A study by employees of the London Institute of Education confirmed that studying music and playing on any instrument, even a simple noisemaker, increases the level of intelligence and improves the general well-being of a person. Music improves concentration, mood, and the immune system.
Scientists from the University of Northumbria (UK) found out that two-year-old children memorized new words and individual expressions much faster to the musical accompaniment, and came to the conclusion that regular music lessons for children once or twice a week helps improve vocabulary, develop simple arithmetic skills, and betters their ability to listen and assimilate information.
Learning speech is a long and challenging process. Israeli doctors at the University of Haifa and their Danish colleagues at Aalborg University conducted an experiment with young children with cochlear implants and have concluded that music helps speed up the speech development process in these children.
In the course of classes with them for the development of speech, using musical instruments and toys, children listened to various musical works and songs. As the experiment showed, the children after such classes began to spontaneously communicate with each other and thus better cognized their native language.
Americans found the medical rationale for these facts. Experts from Harvard Medical School found out that children who during 15 months spent at least 2.5 hours a week making music, the volume of the corpus callosum of the brain, the organ supposedly responsible for the exchange information between the right and left hemispheres, increased by an average of a quarter.
Mozart’s music helps premature babies gain weight faster and makes them stronger. The results of experiments conducted by Israeli physicians at the Tel Aviv Medical Center proved this through reports in the publication LiveScience. Twenty premature babies were divided into two groups: one group listened to the works of Wolfgang Amadeus Mozart for 30 minutes a day, while the second group did not listen to music at all. Mozart’s music was chosen for the experiment due to a test that was done in 1993 which showed that college students coped better with space-time tasks if they listened to the sonata of the Austrian composer for 10 minutes a day. This phenomenon is called the “Mozart effect.”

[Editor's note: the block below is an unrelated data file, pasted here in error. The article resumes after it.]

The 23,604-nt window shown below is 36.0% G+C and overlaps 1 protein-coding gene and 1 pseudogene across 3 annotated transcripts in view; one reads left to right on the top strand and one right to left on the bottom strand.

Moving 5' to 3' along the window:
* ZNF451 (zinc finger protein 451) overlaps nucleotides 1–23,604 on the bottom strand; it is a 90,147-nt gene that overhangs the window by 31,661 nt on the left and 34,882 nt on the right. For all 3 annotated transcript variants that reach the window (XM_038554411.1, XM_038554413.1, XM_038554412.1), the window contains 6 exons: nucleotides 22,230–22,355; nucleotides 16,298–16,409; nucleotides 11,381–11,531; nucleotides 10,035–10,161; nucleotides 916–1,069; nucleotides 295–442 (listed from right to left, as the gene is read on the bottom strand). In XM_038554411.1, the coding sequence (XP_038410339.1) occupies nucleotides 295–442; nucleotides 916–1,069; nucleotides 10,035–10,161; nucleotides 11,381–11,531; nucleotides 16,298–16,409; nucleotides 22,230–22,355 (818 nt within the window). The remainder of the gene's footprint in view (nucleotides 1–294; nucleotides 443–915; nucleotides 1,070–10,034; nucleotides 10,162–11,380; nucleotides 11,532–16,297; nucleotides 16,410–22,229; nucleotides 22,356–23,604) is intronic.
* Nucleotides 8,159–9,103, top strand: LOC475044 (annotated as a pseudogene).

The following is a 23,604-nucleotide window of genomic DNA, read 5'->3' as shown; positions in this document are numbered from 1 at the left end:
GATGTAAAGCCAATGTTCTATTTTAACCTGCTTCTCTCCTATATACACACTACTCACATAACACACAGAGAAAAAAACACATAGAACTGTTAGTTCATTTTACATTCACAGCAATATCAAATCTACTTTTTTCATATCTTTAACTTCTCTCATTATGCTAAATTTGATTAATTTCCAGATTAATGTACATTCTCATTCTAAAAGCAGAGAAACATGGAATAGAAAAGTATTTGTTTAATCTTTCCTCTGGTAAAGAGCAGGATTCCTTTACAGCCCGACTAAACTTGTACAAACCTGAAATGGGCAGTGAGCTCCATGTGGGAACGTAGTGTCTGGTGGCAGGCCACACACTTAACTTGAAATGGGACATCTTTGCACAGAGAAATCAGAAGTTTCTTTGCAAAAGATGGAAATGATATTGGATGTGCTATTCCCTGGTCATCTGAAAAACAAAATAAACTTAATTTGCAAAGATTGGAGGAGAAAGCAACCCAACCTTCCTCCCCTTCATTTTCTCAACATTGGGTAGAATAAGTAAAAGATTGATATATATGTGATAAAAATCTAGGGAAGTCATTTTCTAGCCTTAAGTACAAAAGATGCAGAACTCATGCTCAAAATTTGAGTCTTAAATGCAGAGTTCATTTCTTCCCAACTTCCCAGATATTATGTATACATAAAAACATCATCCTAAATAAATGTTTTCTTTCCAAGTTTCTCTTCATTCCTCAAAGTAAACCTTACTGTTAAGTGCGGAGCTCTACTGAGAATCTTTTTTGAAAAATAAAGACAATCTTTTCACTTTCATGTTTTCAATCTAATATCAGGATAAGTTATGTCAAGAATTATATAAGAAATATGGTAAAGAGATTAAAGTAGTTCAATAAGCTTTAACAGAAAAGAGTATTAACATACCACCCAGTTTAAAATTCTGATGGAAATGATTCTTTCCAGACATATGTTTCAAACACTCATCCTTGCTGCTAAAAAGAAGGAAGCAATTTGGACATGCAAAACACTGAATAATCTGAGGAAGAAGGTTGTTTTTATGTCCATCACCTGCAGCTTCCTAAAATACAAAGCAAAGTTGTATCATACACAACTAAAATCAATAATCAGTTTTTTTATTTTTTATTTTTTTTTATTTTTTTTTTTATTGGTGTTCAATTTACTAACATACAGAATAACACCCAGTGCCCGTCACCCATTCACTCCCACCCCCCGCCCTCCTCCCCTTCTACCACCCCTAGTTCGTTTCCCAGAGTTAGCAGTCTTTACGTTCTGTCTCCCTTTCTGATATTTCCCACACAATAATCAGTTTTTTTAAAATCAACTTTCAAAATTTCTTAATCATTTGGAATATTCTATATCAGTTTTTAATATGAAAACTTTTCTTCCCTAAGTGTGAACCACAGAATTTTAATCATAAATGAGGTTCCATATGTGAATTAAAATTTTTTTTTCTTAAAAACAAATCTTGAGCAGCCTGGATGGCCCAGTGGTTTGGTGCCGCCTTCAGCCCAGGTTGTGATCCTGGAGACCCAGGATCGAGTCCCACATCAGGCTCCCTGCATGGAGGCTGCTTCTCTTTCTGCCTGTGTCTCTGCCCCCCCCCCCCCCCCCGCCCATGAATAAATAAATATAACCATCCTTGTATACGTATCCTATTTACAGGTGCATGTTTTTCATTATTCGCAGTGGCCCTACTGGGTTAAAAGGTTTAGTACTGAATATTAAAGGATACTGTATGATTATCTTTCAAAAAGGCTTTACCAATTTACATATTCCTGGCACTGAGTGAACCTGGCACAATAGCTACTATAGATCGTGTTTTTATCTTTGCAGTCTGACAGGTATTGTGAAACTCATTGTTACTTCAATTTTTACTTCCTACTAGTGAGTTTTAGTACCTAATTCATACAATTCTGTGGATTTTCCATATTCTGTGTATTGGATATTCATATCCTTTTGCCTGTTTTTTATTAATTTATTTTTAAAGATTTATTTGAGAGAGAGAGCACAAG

The experiment with the babies lasted two days. At the end of the experiment, it was discovered that the music had a positive effect on the babies; children from the first group became calmer and consumed less energy than participants of the second group. When a child spends little energy, s/he does not need many calories to grow; as a result, that child gains weight faster and increases its strength.
Doctors and psychologists confirm that the immune system of regularly singing children is better; they are healthier and more emotionally balanced than non-singing children are. It is essential for parents to develop the abilities of the child from early childhood. Begin with breathing exercises, games that any child can perform, and it is likely that your child’s brain development and health will improve through the use of music.
I have carpal tunnel in my right arm, which means I can easily get numb from using a pick to strum or play the guitar. I find that cutting across a credit card, making a long pick that’s got the 2″ end of the credit card x 3/4″-1″, distributes the pressure so that I don’t get numb. I can play again!
Should it be ‘Affects’ instead of ‘Effects’ in the article title? I believe so.
Great information in the article!
It is Affects. It is a verb, which is to affect, It is not to have an effect. They are confusing and often used improperly.